If you, the student, wanted this confirmed, you might consult a book on corporate insolvency law in Australia, where you would almost definitely find such confirmation.
But what you and the author of the book (and, of course, creditors and the general public) don’t know is that ASIC has modified the law.
How? Well not – as far as I can see – through the official process of issuing a regulatory document, such as a Regulatory Guide or Information Sheet (of which there are a great many).
Instead, the modified rule finds its expression in companies Form 578 (which is not a prescribed form). The form is headed “Deregistration request (liquidator not acting or affairs fully wound up)”. One of the two tick boxes on the form, which constitute the basis for requesting deregistration, states:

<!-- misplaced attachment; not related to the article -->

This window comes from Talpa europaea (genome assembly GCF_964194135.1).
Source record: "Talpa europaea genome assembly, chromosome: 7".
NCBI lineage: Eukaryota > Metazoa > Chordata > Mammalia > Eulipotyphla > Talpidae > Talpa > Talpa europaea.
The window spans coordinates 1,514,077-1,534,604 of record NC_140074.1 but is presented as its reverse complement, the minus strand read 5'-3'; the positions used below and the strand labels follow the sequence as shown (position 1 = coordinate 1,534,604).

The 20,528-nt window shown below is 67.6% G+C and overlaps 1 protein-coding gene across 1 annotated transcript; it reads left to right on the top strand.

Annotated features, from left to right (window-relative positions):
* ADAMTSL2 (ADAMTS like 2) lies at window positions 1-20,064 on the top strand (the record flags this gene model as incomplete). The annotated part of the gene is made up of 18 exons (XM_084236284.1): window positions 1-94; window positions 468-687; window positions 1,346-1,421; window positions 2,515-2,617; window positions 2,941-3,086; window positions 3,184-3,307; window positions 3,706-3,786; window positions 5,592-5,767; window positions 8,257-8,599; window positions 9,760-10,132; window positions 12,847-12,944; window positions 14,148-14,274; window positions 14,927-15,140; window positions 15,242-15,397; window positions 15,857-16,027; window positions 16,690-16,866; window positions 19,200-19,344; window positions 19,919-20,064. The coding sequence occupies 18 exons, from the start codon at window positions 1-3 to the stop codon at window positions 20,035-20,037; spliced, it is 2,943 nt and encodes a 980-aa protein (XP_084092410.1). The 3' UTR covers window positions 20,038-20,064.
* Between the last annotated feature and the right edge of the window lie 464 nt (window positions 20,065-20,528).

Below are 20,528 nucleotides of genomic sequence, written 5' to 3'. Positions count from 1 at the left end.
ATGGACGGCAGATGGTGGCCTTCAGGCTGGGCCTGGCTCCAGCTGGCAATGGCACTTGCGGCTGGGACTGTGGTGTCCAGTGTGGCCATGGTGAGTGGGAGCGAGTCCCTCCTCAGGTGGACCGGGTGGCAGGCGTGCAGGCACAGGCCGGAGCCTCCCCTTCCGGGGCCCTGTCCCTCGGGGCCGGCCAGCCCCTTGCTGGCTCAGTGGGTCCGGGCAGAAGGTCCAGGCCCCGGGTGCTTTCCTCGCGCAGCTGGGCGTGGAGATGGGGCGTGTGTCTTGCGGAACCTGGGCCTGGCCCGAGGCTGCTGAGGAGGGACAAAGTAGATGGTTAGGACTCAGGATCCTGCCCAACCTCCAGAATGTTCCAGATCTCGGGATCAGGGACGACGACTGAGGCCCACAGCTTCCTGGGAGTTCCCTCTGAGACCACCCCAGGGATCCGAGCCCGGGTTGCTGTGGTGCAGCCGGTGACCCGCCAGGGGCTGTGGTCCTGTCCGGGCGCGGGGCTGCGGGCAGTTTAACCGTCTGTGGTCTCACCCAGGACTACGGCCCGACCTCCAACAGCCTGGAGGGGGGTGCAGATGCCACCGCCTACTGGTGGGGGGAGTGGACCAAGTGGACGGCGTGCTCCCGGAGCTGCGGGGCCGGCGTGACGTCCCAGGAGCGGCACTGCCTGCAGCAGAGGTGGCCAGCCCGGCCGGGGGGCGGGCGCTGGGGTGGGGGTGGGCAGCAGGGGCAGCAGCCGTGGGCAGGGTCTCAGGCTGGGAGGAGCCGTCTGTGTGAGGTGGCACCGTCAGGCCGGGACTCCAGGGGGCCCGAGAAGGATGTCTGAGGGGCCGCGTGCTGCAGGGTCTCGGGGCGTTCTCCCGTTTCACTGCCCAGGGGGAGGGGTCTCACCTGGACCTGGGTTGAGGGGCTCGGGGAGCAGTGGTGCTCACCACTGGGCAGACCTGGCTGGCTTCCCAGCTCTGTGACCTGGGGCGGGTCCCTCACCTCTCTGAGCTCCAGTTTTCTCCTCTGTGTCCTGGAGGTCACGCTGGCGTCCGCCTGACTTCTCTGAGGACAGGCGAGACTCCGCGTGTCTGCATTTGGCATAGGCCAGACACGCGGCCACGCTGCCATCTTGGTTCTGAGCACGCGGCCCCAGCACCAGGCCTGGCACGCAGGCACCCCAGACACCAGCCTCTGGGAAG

“There are no funds left in the creditors’ voluntary liquidation to hold a final meeting and also the affairs of the company are fully wound up.”
So, dear student, the “law” relating to deregistration of a company following a creditors’ voluntary liquidation has been modified by inserting an escape clause. If there are no funds left in the liquidation and the affairs of the company are “fully wound up”, the requirement to hold a final meeting is nullified or overlooked, and deregistration can be achieved by simply ticking a box and lodging a form.
This change is a result of ASIC “exercising its discretion”, says the IPAA in a submission to Treasury in 2009: